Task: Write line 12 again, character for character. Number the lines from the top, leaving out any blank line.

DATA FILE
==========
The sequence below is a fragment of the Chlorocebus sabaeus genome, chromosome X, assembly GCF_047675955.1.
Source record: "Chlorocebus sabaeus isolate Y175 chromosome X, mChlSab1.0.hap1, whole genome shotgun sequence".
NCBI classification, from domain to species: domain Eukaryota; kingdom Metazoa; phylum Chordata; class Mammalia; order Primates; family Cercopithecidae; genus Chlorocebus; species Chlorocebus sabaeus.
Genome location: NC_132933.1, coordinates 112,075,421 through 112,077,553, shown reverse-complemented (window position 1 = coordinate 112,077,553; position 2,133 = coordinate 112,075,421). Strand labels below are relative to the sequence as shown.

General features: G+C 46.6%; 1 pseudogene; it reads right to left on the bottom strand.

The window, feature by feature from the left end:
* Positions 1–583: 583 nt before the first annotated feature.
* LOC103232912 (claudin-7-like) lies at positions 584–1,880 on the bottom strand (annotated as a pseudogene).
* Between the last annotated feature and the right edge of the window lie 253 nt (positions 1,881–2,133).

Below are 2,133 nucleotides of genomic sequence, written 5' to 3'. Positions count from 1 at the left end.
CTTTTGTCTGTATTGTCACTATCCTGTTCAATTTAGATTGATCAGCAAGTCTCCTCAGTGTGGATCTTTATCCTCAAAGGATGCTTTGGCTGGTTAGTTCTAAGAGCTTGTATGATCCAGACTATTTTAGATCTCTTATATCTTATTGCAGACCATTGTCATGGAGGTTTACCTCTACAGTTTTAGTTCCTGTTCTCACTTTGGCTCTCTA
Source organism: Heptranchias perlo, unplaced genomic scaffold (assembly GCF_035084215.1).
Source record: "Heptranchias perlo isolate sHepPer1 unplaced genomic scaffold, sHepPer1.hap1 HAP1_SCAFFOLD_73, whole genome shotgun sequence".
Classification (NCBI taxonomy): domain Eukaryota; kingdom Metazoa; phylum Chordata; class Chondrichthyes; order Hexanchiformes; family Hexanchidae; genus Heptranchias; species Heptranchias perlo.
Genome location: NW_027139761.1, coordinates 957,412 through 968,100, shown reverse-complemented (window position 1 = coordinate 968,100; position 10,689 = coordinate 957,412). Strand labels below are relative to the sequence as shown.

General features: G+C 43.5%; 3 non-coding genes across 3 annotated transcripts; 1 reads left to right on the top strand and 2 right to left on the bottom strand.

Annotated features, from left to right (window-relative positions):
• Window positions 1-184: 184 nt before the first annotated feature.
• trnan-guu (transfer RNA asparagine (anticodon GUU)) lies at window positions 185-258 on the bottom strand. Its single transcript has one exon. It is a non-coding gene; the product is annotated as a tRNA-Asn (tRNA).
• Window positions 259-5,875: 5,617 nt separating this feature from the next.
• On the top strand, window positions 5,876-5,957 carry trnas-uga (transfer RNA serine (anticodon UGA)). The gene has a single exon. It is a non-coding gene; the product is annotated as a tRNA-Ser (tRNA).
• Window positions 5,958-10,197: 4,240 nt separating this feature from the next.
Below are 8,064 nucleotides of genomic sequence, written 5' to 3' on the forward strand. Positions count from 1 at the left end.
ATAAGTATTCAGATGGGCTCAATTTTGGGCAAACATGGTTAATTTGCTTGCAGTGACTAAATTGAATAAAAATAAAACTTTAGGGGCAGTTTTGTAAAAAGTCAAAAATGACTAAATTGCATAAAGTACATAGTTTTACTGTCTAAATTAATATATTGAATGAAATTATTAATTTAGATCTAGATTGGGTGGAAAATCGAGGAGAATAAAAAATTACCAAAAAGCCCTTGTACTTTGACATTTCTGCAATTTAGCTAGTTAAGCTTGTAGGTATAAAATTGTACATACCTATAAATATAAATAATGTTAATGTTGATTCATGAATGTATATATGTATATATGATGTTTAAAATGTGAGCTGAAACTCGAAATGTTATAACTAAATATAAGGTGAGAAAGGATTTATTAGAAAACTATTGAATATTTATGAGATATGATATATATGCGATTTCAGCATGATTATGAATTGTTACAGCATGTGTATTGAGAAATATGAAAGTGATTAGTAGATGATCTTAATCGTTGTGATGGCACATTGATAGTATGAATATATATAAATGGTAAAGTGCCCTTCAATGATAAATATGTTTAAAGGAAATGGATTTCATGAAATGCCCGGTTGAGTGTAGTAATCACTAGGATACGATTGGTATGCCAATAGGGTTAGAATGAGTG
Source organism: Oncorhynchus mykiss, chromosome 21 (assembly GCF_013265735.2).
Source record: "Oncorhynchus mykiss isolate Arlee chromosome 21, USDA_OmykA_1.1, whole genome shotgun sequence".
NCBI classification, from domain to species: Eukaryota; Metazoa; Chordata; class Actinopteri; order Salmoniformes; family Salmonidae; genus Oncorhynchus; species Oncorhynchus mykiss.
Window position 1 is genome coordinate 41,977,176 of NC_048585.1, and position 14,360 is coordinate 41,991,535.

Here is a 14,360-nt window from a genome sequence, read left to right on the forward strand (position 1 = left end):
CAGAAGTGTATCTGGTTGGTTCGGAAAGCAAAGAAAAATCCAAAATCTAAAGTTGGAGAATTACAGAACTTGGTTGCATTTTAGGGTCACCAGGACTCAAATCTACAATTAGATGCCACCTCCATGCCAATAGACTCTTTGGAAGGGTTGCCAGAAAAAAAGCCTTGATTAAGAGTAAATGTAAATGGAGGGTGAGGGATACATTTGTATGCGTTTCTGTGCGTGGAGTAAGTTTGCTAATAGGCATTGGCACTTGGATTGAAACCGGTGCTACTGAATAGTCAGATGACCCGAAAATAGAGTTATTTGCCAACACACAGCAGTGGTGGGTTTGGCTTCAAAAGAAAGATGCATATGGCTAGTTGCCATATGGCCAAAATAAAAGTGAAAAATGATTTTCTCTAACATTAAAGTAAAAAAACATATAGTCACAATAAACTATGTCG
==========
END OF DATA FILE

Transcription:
Source organism: Heptranchias perlo, unplaced genomic scaffold (assembly GCF_035084215.1).